My Twins Are Almost Four and Still Not Potty Trained

0

potty training twinsSo, I’ll get right to the point. My twins will be 4 in a couple of months, and they still aren’t fully potty trained.

After pulling off their sixth pair of wet leggings this evening and subsequently snapping at Twin B that I was sick of the accidents, I realized how stressful this whole “potty training twins” thing really is…for them AND me.

About a week before their third birthday, even though I knew they weren’t at all ready, I took advantage of the pandemic quarantine and worked up the nerve to tackle this whole twin potty training thing.

I successfully potty trained my son in 3 days when he was younger than they were, so I thought, “Sure, potty training my twins who are totally not ready will be no big deal.” Not.

It’s literally part of my job to help parents potty train their children. I just had a session last night where the last 20 minutes were completely devoted to troubleshooting and providing resources to a parent who was frustrated with potty training.

As I was giving her really sound advice, I realized how much of a fraud I felt, knowing my own kids and I couldn’t get it together after 10 long, wet months.

So since it’s the method I recommend to parents most often and it’s usually successful with those super headstrong kids, I decided to go with a variation of a three-day potty training method when I started training my twins. I rolled up all of our rugs and got to work: Lots to drink, naked on the bottom, about a thousand reminders throughout the day of, “Tell me when you need to go.”

I tried sticker rewards…they didn’t care. I tried chocolate chips…they wouldn’t try them (Are these children even related to me?). They never leave me alone, so they had plenty of exposure to what the bathroom is for. They started pooping on the potty on their own, but they just couldn’t seem to understand that they also have to pee in there.

I got fed up after several months of multiple accidents a day and started taking them to the bathroom throughout the day as part of our routine.

If they said they wanted to go outside, we went to the bathroom first. Time for dinner? Go pee first. Bath? Pee first. I usually hate this method because it doesn’t allow them to feel when they need to go; it’s all externally regulated by me. But I was desperate…it’s so much darn laundry. Spoiler alert, this didn’t help either. They got frustrated because they didn’t always need to go when I took them, and then they started outright refusing, which turned into tantrums. We already had enough of those.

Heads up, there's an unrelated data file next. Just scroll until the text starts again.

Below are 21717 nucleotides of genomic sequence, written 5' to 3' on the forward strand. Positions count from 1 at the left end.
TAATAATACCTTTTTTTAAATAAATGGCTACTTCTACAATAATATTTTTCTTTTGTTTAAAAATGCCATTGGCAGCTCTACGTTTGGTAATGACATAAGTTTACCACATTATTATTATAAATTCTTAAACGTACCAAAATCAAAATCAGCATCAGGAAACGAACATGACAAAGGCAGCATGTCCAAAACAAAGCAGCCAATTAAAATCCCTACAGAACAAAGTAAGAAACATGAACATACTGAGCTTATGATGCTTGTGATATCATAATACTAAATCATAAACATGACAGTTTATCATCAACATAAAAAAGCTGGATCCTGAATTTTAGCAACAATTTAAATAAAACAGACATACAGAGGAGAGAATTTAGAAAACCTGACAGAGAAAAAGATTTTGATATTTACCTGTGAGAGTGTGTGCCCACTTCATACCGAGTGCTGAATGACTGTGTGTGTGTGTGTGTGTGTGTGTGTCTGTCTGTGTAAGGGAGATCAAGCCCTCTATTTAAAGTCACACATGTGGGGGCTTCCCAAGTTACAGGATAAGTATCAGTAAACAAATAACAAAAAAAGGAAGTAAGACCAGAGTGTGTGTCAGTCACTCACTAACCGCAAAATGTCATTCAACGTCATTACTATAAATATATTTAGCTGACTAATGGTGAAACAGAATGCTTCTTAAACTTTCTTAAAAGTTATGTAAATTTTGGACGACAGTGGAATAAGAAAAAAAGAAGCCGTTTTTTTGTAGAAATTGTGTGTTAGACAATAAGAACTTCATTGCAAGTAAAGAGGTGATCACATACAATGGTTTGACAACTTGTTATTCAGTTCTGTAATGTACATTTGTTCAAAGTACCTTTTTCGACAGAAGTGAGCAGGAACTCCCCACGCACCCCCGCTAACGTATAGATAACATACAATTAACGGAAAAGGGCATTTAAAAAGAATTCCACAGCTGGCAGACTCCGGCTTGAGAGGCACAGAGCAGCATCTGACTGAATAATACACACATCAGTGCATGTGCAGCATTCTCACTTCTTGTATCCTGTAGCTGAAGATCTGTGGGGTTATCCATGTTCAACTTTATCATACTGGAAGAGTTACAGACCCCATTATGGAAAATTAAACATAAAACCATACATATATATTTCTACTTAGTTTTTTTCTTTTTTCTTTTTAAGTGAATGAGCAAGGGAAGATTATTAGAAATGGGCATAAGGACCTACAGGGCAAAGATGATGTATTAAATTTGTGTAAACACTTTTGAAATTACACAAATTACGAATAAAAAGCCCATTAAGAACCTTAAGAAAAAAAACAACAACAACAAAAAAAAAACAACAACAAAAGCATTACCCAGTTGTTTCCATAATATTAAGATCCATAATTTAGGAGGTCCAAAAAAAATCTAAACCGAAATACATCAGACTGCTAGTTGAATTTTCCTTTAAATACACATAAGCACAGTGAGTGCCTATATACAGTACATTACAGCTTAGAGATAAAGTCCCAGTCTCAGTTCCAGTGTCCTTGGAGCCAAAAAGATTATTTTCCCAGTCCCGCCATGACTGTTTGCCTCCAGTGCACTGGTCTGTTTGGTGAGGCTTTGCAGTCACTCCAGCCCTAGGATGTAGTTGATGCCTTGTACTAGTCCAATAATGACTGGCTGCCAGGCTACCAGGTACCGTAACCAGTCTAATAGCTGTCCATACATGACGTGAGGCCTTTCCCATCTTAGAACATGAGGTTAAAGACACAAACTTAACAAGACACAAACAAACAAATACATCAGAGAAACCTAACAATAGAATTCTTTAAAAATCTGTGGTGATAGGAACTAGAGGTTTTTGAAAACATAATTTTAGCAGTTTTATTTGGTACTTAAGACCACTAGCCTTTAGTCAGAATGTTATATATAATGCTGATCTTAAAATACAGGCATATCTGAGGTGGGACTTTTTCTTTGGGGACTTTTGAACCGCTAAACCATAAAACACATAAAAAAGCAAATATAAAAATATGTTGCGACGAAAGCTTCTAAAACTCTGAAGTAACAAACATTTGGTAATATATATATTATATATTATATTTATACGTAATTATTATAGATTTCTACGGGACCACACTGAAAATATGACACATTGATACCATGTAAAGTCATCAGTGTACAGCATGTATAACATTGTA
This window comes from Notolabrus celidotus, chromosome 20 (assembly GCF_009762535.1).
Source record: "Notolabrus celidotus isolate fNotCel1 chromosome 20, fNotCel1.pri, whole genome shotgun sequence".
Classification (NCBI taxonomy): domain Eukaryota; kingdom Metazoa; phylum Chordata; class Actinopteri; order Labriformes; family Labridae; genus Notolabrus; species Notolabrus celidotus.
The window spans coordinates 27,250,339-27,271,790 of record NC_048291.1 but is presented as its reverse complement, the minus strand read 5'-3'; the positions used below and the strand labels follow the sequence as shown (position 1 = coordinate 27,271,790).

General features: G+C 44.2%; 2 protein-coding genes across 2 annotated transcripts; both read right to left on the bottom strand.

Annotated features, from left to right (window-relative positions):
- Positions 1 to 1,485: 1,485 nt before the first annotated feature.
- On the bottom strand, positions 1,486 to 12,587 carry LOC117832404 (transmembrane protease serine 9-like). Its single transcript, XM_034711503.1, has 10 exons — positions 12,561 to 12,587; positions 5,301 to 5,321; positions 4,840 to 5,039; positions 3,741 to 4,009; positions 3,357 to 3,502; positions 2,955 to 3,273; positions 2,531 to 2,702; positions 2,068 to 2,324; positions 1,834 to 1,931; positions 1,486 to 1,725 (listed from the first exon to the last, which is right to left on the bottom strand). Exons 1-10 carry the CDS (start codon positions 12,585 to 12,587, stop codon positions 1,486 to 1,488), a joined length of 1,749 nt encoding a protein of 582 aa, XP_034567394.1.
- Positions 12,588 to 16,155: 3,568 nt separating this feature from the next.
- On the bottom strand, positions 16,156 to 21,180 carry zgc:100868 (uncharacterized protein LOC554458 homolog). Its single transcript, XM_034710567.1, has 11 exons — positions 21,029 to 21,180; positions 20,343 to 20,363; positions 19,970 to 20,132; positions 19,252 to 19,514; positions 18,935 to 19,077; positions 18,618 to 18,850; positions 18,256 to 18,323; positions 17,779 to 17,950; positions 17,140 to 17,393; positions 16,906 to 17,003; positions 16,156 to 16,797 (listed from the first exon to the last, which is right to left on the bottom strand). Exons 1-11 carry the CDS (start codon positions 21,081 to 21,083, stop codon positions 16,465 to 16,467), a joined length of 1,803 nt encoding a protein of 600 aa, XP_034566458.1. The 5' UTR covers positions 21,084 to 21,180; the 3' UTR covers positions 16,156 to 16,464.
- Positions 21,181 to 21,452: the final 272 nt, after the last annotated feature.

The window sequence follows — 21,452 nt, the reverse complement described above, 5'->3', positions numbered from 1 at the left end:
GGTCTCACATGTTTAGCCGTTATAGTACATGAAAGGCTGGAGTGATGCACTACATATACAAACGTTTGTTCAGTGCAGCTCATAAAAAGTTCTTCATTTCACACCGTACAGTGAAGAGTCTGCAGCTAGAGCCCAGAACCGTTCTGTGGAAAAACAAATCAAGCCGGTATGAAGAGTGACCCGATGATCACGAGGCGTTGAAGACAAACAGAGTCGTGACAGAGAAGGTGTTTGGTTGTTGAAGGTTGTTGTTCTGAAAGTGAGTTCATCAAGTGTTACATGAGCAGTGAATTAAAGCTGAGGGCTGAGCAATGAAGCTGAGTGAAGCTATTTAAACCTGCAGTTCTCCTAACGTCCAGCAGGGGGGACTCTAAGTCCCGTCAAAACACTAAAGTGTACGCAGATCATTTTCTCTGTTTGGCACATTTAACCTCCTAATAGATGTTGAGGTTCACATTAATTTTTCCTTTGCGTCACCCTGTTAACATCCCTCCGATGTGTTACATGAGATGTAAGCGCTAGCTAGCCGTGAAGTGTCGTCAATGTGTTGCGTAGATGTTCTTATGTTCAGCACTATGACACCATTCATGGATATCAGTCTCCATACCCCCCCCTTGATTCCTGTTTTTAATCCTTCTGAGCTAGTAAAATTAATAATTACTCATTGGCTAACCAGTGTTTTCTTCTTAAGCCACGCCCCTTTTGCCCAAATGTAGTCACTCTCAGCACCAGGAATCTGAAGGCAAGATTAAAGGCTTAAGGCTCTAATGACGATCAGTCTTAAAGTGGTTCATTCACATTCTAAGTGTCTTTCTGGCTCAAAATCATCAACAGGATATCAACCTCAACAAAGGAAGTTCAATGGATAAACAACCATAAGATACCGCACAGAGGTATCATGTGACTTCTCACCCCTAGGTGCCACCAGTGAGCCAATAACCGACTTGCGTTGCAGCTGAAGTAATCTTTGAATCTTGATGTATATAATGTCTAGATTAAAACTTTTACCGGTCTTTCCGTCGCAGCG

As I break up the 400th fight they’ve had in a day, I realize I don’t have the mental power to give each of them the individual attention that they probably need for this to stick. After 10 months of multiple daily accidents (times two), I’m at my wits end. I am honestly completely out of ideas. Why don’t they consistently feel the urge to go?

I mean, I should give them some credit because they will occasionally be dry for most of the day and let me know when they need to go, but those are rare days. We haven’t had a single day in the last 10 months where I didn’t have to change at least one of them (and it’s usually both of them).

I feel like I’m constantly bombarded by all of these parents whose kids who potty trained like it was just another regular day, and it’s hard not to think something’s wrong.

I know I shouldn’t compare, and I know they are little and will get it eventually. Until then, I guess I’ll just be doing a lot of laundry. Thank goodness we just got a ton of hand me down leggings from my niece!

Is anyone else in the same boat? At what age did your later potty-trainers finally “get it?”

Previous articleThe Best Parenting Advice I’ve Ever Received
Next articleTop Tips for Meal Planning & Prep
charity
Charity is originally from CT, but grew up in New Hampshire. She returned to CT in 2000 for college, and currently resides in Monroe with her husband (married in 2011) and three children (A son born in 2012 and identical twin daughters born in 2017). Charity works part time as a Speech-Language Pathologist for the CT Birth to Three system. She thinks it's the best of both worlds because she gets to work in a job she loves (and needs to pay off those hefty grad school loans!) and be home a few days a week with her children. Charity enjoys theatre, and brings her son often. She's also a big fan of coffee, reality TV, and essential oils. You can follow her personal blog at: www.coldfoodandcarpools.wordpress.com.

LEAVE A REPLY

Please enter your comment!
Please enter your name here